- 16 were formatted, but data could still be recovered “with minimal effort”
- 47 had data deleted, but it could be easily recovered
- 1 was not accessible and could not be read
- The previous owner could be identified in 22 cases
The biggest difference between the two countries was the number of drives sold without having had any attempt made to erase data beforehand. The study notes, “In the USA, there appears to be a greater level of awareness of the issue and only one of the purchased USB memory sticks had not had any effort made to remove the data, whereas in the UK there were 19.”
Despite Americans’ greater efforts to remove data from USB drives before selling them, the proportion of USB flash drives from which data could be recovered was almost equal in the UK and the USA at 68 percent and 67 percent, respectively.
This study concurs with our similar study by the same university on secondhand memory cards, such as SD and microSD cards. That research, carried out in conjunction with Comparitech last year, found that 65 percent of secondhand memory cards still contained personal data from their previous owners.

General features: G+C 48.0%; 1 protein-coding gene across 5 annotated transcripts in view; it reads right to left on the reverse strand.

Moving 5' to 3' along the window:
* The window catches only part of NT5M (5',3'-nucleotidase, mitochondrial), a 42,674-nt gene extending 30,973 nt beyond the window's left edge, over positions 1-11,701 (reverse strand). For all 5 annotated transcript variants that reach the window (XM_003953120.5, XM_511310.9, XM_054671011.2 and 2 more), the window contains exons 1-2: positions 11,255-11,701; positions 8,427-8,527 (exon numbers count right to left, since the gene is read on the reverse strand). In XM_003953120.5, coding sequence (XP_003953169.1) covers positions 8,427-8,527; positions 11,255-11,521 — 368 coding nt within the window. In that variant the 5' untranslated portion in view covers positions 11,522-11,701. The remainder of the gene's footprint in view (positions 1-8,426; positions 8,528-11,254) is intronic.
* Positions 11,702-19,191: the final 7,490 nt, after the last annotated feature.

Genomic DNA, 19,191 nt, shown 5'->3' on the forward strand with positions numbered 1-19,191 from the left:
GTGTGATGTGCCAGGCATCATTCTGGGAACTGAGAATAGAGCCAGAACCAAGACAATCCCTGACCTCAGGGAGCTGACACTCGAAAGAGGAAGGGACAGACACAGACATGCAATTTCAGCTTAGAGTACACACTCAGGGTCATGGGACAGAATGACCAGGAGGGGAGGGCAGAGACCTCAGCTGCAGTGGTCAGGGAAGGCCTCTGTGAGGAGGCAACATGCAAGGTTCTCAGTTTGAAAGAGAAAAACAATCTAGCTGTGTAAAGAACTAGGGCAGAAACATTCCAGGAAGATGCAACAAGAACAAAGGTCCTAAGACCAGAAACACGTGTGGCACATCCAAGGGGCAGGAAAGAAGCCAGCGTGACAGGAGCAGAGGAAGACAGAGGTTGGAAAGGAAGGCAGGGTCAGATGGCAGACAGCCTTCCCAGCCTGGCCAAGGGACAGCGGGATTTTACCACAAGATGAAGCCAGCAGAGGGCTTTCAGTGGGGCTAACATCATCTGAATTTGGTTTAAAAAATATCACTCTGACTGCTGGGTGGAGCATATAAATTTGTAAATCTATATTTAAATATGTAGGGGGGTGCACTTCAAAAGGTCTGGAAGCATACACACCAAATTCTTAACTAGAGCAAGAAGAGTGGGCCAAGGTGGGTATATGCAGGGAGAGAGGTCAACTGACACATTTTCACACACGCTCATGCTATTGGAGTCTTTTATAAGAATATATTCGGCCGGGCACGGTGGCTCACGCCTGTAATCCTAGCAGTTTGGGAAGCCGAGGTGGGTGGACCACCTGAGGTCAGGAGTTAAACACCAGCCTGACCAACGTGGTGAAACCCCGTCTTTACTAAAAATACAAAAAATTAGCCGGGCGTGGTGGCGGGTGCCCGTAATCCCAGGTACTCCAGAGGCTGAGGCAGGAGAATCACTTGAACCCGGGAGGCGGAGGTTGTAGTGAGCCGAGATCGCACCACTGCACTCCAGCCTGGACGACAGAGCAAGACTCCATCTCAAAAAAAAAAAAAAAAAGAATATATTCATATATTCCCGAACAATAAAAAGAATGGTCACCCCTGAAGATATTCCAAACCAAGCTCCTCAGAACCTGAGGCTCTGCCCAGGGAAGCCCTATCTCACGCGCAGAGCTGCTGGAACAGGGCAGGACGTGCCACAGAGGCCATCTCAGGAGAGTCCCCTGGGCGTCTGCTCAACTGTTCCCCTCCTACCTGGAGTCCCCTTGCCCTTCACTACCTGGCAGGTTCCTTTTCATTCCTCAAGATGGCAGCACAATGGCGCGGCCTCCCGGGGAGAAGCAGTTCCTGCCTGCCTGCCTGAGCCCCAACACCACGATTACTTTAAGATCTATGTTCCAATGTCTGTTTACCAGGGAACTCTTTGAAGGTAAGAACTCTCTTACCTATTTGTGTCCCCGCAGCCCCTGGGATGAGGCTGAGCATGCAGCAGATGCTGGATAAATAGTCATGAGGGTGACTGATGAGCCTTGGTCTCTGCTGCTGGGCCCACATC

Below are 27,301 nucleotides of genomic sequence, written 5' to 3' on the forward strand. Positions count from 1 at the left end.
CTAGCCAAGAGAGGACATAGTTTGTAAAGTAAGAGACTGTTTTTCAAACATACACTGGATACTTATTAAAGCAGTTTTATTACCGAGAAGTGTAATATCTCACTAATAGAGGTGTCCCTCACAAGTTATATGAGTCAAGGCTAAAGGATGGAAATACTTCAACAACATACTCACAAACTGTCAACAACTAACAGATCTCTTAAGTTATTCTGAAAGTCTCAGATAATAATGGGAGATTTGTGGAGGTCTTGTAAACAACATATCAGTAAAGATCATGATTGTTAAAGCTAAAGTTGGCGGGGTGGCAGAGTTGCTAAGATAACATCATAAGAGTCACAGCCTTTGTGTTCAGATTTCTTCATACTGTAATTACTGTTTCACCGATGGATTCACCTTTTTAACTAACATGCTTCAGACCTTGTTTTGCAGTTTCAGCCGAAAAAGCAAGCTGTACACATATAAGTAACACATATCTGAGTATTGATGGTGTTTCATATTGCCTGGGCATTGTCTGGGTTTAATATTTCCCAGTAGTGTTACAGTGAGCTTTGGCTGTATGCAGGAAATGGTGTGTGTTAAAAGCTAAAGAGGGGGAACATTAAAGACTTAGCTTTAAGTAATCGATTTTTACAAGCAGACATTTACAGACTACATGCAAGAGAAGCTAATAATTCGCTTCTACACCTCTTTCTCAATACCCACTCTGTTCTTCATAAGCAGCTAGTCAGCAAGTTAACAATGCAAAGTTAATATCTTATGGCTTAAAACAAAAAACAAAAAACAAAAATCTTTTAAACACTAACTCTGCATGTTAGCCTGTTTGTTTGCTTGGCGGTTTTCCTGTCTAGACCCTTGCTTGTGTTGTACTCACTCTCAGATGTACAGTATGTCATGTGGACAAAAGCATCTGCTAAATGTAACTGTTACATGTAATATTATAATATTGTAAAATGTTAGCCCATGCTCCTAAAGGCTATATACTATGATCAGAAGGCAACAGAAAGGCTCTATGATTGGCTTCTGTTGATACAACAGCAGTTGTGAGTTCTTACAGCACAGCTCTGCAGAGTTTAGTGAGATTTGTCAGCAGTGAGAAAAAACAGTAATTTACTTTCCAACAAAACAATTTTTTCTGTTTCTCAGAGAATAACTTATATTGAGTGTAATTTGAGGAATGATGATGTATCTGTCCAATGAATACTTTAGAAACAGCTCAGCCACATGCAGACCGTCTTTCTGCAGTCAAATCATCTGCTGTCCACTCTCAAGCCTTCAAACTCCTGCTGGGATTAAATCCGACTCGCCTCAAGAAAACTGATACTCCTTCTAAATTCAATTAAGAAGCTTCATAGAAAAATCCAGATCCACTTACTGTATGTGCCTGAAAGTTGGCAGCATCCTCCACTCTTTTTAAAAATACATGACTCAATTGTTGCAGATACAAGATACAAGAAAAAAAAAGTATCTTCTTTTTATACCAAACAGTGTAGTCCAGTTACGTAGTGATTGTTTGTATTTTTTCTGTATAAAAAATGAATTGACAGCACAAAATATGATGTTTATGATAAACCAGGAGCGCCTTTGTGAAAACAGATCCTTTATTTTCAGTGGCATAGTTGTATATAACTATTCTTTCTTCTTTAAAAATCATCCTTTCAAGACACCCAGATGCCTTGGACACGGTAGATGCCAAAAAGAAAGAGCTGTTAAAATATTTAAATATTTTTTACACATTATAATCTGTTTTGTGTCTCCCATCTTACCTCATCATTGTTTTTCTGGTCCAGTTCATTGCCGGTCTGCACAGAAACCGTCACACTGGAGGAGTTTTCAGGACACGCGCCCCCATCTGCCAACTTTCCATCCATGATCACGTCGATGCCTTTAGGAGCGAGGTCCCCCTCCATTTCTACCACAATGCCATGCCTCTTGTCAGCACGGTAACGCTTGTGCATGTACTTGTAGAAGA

What did the USB drives contain?
Researchers noted that the types of data found on USB flash drives varied somewhat by country. Americans’ USB sticks contained more business documents, while those in the UK contained more personal information.
The risks of leaving data on secondhand USB flash drives and memory cards seems obvious, so what researchers found on some of the USB flash drives might surprise you. Some notable cases include:
- Nude images of a middle-aged man along with name and contact details
- A collection of photos of bundles of money and shotguns. A search warrant giving the name of the person to be searched, a forfeiture submission for the seizure of drugs giving the name of the person that had their property seized, A forensic laboratory report on evidence submitted and a letter of resignation from a law enforcement officer.